In response to the invitation for public comment issued by China’s National People’s Congress on 21 October 2020, we, the undersigned experts in our fields, hereby provide the following comments and call upon China’s National People’s Congress to make further amendments to the country’s Wildlife Protection Law to ensure that a precautionary approach is adopted to the commercial breeding of – and trade in – wild animals, including for non-food purposes. We contend that only a ‘One Health’ approach which prioritises human, animal and ecological wellbeing can effectively reduce the risk of future pandemics and mitigate the acute threat to biological diversity, a key pillar of human and planetary health.
We commend the swift action taken in 2020 by the Chinese Government to amend regulatory frameworks in response to widespread concerns over public health risks posed by the commercial trade in wild animals, triggered by the emergence of COVID-19. We note that in recognition of such risks, a revision draft of the Wildlife Protection Law, published for public comment in October 2020, enshrines the need to guard against risks to public health in the guiding principles of the Law, and strictly prohibits the commercial breeding and trade of almost all terrestrial wild animal species for the purposes of consumption as food.
However, we are very concerned that an inconsistent approach to the trade in wildlife for non-food purposes evidenced in the revision draft is illogical and risks undermining the purpose, ambition and efficacy of the policy change to date, exposing human and animal populations to unnecessary risk of harm from future zoonotic outbreaks. For example, while Article 30 in the revision draft clearly prohibits the consumption of terrestrial wild animals as food, Article 30 states that use for non-food purposes such as medicine or exhibition may be permitted.
We note that the conditions which create a high risk of zoonotic spillover, including high-stress conditions and close contact during the breeding, capture and processing of wild animals, are likely regardless of whether these animals are intended to be used for food or non-food purposes. To avoid unnecessary risks to public health, we strongly recommend amending Article 31 and other articles which permit consumption of wild animal products for non-food purposes such as traditional medicine, ornamental items, pets or fur for clothing.
Moreover, we are also seriously concerned that the revision draft continues to allow the breeding and use of threatened and protected wild animal species, which undermines efforts to protect these species in the wild, as well as posing significant animal welfare and public health concerns. Overexploitation, including both illegal and unsustainable legal trade, is the second most important driver of biodiversity loss, which in turn is the second most impactful risk to public health in the coming decade. Commercial use of captive-bred wild animals frequently exacerbates the threat to wild populations by legitimising and stimulating demand, while providing opportunities for laundering illegally sourced specimens.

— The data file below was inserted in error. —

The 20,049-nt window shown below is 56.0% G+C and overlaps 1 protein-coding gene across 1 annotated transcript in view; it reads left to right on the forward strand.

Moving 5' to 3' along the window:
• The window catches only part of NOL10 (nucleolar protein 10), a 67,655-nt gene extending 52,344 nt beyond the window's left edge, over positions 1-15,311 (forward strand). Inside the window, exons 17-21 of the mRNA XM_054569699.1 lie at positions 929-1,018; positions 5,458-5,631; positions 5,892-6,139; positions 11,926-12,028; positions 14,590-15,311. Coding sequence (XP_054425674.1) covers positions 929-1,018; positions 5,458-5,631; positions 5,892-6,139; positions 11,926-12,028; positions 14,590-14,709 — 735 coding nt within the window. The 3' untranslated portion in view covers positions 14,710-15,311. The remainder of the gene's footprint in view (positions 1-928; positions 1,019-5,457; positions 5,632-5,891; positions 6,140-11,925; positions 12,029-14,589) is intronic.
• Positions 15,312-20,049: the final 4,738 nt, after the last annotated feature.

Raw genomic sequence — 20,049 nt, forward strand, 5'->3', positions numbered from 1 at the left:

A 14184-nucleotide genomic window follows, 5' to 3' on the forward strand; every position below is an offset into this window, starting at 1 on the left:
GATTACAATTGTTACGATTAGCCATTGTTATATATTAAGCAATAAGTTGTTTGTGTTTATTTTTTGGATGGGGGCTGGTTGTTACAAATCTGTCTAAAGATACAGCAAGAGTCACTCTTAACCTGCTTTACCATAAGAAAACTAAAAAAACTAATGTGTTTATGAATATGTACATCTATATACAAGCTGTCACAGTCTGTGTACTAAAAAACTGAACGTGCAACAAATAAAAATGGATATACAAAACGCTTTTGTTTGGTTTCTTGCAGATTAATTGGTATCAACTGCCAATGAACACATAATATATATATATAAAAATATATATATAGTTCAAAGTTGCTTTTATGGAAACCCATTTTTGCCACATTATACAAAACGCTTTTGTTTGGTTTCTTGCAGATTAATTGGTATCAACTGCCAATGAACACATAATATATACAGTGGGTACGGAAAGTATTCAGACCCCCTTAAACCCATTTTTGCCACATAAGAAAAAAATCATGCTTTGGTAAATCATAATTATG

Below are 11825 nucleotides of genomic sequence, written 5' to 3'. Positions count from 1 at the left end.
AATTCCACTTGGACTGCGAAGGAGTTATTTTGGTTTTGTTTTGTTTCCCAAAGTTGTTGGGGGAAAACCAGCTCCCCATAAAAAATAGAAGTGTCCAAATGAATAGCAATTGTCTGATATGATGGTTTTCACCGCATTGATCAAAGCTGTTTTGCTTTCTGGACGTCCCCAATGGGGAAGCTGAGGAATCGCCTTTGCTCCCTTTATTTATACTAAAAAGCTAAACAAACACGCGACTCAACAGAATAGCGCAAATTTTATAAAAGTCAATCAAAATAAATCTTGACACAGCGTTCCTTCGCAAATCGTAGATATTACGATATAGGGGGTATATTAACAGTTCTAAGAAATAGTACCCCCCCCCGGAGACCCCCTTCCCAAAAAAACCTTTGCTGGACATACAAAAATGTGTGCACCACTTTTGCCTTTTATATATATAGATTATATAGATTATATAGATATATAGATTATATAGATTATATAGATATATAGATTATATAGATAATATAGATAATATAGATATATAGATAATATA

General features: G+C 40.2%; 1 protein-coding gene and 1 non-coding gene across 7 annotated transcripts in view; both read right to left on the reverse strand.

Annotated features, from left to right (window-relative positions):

China is a key source of demand for many species which are seriously threatened by poaching and trade in their body parts, including pangolins, leopards, tigers, elephants and bears. The fact that China’s Wildlife Protection Law (and this revision draft) allows for the commercial exploitation of such species rather than working towards reducing such demand is an exacerbating factor in their decline. We strongly recommend amending Articles 26, 28 and 29 and other articles which contain provisions to allow the commercial exploitation of even threatened species for purposes such as heritage conservation, public exhibition and other purposes, which are interpreted to cover traditional medicine and ornamental items. Consistent with a precautionary approach and cognisant of the fact that any commercialisation of threatened wild animals risks exacerbating demand, we also recommend amending Article 62 to prohibit the auction of dead specimens or body parts of wild animals seized from the illegal trade, and require the destruction of stockpiles.
Finally, we note that China has a unique opportunity as the host of the upcoming 15th Conference of the Parties of the Convention on Biological Diversity to set a positive example for governments and the private sector worldwide by applying One Health and the precautionary principle in its legislation. By exacerbating threats to wild populations of threatened species and increasing the risk of zoonotic disease, the Wildlife Protection Law – if not amended – risks being incompatible with China’s formidable commitments under the United Nations Sustainable Development Goals towards ending poverty and protecting the planet. Further amending the Wildlife Protection law to prohibit the breeding, trade and consumption of terrestrial wild animals – at the very least those species which are threatened by trade – for any purpose is essential for China to be seen as a global leader in biodiversity conservation and pandemic prevention, at a time when the world is looking to China for bold leadership.